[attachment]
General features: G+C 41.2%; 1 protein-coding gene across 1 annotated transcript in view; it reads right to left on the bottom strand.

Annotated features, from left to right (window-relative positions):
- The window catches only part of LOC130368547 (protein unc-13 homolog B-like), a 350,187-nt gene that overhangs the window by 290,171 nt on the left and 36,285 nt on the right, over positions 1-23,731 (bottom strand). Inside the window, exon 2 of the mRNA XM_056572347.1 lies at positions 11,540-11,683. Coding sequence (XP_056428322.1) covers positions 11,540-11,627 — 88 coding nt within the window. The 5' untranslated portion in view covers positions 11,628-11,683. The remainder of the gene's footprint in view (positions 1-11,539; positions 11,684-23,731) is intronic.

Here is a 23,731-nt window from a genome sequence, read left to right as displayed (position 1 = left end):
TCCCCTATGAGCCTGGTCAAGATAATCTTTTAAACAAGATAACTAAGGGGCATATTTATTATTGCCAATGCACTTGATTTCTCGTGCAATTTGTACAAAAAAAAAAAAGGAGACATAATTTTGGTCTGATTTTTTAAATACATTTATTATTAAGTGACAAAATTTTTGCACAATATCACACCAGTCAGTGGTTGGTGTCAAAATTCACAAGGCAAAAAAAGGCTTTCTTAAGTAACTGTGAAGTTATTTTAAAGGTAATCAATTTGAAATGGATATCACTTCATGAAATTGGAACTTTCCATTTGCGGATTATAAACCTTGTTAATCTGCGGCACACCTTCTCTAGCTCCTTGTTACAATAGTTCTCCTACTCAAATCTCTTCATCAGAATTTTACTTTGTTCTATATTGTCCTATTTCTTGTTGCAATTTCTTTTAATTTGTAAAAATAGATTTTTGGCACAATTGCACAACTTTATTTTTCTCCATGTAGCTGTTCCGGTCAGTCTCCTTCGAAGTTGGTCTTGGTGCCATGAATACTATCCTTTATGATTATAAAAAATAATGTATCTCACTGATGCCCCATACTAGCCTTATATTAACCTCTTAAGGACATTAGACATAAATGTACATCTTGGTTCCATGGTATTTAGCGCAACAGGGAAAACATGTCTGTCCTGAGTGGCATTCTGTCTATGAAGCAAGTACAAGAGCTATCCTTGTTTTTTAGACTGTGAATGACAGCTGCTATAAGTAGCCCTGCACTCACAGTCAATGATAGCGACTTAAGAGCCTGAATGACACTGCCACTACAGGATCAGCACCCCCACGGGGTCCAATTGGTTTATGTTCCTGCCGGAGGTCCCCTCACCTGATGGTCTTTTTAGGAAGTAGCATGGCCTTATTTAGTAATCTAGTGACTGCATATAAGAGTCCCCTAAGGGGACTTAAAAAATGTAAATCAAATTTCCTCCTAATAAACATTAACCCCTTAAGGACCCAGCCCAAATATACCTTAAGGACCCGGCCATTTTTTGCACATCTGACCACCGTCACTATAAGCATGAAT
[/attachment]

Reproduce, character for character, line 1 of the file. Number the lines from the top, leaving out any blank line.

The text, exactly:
General features: G+C 41.2%; 1 protein-coding gene across 1 annotated transcript in view; it reads right to left on the bottom strand.